The two series of Transactions are still available in print, but there has been a clear shift to electronic distribution. Institutions can subscribe to the print and electronic editions (£1,801 for Transactions A in 2010; £2,145 for Transactions B in 2010), or to the online-only edition for a reduced price. Users in public libraries in the United Kingdom can access the Society’s publications free of charge, and the Society participates in a number of international schemes operated, by the UN, WHO and INASP, to make scientific journal articles available immediately and free of charge to the world’s poorest nations.
Open access and the future
The public and governmental demands for ‘Open Access’ to scholarly research can be seen as playing to the Royal Society’s traditional mission for circulating research widely and freely. But where once this was done using physical printed copies, library exchange schemes, and a generous programme of gifts, the medium is now digital. Furthermore, the Society’s financial context has changed from the days when underwriting the publications financially was seen as normal and necessary.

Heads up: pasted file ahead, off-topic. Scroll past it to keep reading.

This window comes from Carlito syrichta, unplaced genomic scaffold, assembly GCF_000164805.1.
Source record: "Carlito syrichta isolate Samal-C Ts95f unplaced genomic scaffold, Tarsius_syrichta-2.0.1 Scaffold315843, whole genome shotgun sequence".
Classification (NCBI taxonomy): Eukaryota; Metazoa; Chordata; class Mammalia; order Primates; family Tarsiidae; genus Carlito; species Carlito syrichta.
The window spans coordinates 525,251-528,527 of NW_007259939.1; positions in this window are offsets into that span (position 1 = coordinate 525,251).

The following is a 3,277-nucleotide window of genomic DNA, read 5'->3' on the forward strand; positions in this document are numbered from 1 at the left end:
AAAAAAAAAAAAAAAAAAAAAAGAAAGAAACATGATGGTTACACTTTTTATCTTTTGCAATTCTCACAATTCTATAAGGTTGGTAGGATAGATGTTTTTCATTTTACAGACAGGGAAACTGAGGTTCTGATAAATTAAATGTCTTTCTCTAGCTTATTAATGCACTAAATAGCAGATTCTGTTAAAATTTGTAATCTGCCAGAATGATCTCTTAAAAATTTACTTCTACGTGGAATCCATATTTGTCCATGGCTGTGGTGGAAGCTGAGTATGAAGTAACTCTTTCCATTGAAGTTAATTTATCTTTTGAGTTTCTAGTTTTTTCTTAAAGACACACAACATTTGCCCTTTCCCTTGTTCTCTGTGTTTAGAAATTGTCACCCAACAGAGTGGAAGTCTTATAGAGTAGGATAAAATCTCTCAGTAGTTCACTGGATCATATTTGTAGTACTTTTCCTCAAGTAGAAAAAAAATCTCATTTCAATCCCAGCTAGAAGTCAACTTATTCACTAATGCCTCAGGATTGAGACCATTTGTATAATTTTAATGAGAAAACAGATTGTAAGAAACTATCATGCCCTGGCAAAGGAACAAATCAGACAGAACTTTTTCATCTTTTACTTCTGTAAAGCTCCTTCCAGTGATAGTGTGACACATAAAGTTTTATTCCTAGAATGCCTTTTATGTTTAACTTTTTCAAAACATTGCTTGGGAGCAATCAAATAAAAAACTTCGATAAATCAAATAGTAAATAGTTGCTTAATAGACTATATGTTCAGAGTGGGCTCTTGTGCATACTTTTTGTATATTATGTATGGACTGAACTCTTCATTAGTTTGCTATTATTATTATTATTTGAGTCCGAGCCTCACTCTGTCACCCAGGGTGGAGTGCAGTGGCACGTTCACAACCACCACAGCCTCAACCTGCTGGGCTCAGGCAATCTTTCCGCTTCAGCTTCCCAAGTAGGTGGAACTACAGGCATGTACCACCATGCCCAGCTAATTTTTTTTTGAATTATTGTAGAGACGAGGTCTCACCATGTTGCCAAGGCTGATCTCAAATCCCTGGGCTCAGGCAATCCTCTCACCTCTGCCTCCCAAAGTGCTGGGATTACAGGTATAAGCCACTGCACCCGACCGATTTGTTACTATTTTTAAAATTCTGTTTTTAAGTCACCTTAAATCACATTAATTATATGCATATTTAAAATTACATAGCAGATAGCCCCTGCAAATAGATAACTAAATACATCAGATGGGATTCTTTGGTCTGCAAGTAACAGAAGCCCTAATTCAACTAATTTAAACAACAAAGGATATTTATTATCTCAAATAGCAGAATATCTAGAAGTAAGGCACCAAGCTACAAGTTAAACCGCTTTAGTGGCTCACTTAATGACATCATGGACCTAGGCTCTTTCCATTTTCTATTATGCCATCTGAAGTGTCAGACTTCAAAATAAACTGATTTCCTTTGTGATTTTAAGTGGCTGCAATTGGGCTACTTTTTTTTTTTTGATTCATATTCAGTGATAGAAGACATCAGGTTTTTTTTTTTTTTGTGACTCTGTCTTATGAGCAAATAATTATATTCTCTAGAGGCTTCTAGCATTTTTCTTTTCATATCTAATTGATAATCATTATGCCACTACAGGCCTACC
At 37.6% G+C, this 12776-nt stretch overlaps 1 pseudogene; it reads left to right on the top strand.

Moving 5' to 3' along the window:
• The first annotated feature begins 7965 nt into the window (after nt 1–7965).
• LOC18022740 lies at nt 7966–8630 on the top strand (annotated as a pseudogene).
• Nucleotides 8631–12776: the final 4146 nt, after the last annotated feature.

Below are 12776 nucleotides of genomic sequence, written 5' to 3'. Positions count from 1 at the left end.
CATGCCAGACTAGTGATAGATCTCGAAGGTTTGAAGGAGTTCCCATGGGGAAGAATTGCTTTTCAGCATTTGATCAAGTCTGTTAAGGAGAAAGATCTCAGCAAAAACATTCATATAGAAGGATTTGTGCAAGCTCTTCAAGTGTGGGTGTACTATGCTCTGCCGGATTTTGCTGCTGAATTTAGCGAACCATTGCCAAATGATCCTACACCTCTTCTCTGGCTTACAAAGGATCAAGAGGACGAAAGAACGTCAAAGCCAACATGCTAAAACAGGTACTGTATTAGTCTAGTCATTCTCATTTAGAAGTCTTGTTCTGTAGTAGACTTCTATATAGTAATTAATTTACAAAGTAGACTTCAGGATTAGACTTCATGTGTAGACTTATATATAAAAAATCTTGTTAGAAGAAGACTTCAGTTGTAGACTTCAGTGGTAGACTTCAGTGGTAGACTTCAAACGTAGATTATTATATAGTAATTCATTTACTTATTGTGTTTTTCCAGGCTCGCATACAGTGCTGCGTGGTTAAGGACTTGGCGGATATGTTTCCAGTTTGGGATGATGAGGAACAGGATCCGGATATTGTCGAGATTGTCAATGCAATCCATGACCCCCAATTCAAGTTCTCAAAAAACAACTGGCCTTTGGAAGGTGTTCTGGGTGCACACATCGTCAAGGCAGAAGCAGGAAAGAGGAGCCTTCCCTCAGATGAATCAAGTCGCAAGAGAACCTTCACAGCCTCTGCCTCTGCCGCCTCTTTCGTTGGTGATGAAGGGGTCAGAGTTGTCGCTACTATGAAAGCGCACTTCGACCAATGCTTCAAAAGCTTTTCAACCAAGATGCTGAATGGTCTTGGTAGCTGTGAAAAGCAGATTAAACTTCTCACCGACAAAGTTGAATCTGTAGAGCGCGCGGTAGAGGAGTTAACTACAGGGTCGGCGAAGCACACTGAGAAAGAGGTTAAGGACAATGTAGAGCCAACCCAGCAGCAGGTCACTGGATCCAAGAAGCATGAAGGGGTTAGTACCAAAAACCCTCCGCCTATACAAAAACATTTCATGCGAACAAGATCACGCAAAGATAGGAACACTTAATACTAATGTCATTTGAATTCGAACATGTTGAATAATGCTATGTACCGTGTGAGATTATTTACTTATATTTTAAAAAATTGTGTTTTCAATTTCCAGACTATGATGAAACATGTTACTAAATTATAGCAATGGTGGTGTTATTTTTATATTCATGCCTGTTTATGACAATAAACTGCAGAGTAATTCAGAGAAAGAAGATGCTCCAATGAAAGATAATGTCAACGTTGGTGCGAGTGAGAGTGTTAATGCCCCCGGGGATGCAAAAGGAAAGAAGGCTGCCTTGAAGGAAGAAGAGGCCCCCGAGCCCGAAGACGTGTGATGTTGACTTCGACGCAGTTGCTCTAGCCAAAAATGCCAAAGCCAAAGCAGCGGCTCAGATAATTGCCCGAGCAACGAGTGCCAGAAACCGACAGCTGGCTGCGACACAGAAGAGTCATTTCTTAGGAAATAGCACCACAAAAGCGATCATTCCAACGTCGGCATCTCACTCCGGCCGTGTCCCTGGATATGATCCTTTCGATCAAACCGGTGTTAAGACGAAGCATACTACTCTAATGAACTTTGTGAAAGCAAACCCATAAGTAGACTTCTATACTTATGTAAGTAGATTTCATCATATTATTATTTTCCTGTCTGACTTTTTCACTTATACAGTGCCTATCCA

The Society has tried a number of approaches to Open Access. It has launched two completely Open Access journals, and it offers both ‘green’ and ‘gold’ routes to Open Access on its other journals. In addition, it offers ‘delayed open access’, allowing papers in the physical sciences (series A) to be available freely twelve months after publication, and papers in the life sciences (series B) after twenty four months.
Flipping all its journals to Open Access would have significant long-term effects on the Society’s finances, and it is not currently clear how the Society will balance the demands of differing elements of its scholarly mission. It is worth noting, however, that reaching a broad audience has been on the minds of those coordinating the Royal Society’s publication for decades before the contemporary and rather more public discussion of access to research.